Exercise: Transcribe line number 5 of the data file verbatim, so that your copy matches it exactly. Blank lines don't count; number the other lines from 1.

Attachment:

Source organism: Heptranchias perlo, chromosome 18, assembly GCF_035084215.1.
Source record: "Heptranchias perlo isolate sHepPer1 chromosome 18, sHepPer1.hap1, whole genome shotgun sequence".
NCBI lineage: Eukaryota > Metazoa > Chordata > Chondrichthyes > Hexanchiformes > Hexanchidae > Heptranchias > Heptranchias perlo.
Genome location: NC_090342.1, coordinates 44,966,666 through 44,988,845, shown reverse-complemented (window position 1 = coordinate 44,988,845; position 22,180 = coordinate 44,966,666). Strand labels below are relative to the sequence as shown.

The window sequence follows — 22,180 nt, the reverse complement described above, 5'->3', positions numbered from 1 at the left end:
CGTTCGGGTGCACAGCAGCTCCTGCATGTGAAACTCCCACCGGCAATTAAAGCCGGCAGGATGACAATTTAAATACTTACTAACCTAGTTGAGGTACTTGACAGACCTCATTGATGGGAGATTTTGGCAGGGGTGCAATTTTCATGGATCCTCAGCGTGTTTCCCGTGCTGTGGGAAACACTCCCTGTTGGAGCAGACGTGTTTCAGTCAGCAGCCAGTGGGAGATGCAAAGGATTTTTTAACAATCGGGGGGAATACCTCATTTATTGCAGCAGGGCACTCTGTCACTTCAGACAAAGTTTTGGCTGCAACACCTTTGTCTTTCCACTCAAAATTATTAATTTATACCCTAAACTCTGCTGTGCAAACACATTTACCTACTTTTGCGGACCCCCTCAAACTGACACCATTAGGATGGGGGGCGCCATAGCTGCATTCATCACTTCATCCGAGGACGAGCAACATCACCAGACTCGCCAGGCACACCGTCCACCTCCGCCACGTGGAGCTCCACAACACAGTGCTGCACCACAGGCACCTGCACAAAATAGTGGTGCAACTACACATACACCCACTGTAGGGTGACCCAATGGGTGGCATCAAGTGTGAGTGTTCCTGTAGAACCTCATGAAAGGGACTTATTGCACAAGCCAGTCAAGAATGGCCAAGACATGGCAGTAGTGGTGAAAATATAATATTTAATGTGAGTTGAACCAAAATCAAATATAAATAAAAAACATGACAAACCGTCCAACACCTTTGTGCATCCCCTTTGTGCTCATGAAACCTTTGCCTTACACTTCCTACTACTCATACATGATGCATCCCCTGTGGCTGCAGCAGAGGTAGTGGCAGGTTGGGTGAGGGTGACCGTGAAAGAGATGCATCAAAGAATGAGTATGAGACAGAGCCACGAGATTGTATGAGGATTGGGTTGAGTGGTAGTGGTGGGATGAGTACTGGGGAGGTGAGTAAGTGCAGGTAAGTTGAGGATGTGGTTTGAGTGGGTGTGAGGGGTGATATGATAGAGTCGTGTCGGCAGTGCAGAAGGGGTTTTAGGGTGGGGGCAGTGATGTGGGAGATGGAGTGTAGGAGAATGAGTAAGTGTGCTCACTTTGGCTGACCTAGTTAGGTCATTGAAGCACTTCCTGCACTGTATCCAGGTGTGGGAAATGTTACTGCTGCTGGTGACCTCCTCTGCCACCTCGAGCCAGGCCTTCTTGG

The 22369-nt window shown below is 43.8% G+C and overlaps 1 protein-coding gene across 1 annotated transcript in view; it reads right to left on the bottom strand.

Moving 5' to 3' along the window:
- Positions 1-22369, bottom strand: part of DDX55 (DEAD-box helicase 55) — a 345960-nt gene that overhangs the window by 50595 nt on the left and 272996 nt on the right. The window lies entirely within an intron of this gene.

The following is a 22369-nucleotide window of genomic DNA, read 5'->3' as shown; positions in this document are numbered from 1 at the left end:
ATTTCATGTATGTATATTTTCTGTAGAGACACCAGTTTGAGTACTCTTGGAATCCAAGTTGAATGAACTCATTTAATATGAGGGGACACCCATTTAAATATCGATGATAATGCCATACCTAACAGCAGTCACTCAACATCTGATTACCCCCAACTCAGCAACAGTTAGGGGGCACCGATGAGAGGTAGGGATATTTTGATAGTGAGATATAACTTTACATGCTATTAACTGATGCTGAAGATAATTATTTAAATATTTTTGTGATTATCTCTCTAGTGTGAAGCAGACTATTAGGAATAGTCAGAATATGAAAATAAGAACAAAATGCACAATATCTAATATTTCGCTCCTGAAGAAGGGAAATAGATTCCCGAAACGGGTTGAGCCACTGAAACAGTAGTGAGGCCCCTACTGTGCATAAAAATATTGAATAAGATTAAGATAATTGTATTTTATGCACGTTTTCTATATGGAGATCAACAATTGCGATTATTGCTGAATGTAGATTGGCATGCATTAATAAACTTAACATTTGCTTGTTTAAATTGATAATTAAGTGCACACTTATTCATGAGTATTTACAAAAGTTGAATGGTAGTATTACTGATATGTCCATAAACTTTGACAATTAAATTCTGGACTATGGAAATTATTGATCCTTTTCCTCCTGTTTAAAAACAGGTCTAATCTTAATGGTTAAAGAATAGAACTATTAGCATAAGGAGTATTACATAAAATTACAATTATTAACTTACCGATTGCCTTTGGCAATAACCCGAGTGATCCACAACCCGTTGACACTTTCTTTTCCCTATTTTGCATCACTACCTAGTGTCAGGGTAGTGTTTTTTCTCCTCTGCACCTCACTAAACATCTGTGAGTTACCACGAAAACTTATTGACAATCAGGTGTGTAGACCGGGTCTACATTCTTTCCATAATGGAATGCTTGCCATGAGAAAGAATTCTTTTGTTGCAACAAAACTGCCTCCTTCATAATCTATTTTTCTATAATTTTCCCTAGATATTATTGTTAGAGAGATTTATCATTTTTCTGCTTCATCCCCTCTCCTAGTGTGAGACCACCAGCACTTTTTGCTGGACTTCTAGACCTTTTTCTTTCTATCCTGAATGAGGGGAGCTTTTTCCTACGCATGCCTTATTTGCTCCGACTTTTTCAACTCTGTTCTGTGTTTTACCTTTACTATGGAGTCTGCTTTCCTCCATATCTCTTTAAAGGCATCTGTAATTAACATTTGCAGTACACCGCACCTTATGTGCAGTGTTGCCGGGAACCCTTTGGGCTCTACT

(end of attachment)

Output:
The window sequence follows — 22,180 nt, the reverse complement described above, 5'->3', positions numbered from 1 at the left end: